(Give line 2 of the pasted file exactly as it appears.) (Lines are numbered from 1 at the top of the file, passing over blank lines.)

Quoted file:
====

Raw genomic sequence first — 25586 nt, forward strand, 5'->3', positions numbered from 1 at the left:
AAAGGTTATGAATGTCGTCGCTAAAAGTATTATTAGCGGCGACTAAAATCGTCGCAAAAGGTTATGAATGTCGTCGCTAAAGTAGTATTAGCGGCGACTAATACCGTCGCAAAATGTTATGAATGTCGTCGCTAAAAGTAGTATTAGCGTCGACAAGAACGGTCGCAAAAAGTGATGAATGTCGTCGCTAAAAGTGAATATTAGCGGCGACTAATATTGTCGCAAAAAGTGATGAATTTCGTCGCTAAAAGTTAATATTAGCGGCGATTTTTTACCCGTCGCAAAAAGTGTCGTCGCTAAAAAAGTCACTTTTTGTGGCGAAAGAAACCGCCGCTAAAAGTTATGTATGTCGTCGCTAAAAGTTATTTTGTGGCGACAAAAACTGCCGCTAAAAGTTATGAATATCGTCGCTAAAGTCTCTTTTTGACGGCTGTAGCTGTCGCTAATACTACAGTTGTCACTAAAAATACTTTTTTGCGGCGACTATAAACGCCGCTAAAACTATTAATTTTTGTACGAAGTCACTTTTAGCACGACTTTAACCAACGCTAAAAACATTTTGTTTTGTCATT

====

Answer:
AAAGGTTATGAATGTCGTCGCTAAAAGTATTATTAGCGGCGACTAAAATCGTCGCAAAAGGTTATGAATGTCGTCGCTAAAGTAGTATTAGCGGCGACTAATACCGTCGCAAAATGTTATGAATGTCGTCGCTAAAAGTAGTATTAGCGTCGACAAGAACGGTCGCAAAAAGTGATGAATGTCGTCGCTAAAAGTGAATATTAGCGGCGACTAATATTGTCGCAAAAAGTGATGAATTTCGTCGCTAAAAGTTAATATTAGCGGCGATTTTTTACCCGTCGCAAAAAGTGTCGTCGCTAAAAAAGTCACTTTTTGTGGCGAAAGAAACCGCCGCTAAAAGTTATGTATGTCGTCGCTAAAAGTTATTTTGTGGCGACAAAAACTGCCGCTAAAAGTTATGAATATCGTCGCTAAAGTCTCTTTTTGACGGCTGTAGCTGTCGCTAATACTACAGTTGTCACTAAAAATACTTTTTTGCGGCGACTATAAACGCCGCTAAAACTATTAATTTTTGTACGAAGTCACTTTTAGCACGACTTTAACCAACGCTAAAAACATTTTGTTTTGTCATT